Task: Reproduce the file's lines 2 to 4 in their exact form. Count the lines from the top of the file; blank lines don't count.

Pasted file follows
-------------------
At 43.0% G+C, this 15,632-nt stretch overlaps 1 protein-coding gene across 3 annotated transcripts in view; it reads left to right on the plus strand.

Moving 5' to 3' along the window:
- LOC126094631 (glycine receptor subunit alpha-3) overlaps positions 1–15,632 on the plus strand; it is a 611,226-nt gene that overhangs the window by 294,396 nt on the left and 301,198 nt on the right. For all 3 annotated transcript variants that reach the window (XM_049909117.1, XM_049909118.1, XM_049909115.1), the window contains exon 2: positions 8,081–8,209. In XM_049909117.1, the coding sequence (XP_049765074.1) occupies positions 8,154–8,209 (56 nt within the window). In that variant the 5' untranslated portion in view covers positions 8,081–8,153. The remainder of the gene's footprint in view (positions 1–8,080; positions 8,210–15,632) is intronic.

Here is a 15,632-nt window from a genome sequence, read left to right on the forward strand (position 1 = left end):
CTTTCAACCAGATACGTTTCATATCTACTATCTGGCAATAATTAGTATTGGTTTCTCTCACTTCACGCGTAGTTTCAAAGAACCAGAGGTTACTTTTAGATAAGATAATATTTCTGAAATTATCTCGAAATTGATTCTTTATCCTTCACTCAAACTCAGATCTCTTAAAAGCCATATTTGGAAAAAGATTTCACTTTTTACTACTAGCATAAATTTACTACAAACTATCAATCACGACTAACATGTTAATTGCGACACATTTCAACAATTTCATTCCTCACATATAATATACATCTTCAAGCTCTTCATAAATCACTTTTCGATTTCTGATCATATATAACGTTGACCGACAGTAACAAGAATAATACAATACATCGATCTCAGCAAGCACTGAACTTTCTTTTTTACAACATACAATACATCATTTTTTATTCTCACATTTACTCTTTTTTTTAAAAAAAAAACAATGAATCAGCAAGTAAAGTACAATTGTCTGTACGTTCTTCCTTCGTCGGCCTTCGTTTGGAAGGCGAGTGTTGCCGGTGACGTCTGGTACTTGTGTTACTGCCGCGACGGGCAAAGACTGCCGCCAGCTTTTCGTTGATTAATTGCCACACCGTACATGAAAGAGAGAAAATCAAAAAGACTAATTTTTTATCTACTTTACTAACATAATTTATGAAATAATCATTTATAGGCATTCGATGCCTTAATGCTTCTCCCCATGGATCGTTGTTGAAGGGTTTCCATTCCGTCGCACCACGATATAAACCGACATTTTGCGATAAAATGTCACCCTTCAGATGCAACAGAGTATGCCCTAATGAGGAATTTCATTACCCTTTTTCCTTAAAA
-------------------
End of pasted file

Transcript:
Moving 5' to 3' along the window:
- LOC126094631 (glycine receptor subunit alpha-3) overlaps positions 1–15,632 on the plus strand; it is a 611,226-nt gene that overhangs the window by 294,396 nt on the left and 301,198 nt on the right. For all 3 annotated transcript variants that reach the window (XM_049909117.1, XM_049909118.1, XM_049909115.1), the window contains exon 2: positions 8,081–8,209. In XM_049909117.1, the coding sequence (XP_049765074.1) occupies positions 8,154–8,209 (56 nt within the window). In that variant the 5' untranslated portion in view covers positions 8,081–8,153. The remainder of the gene's footprint in view (positions 1–8,080; positions 8,210–15,632) is intronic.

Here is a 15,632-nt window from a genome sequence, read left to right on the forward strand (position 1 = left end):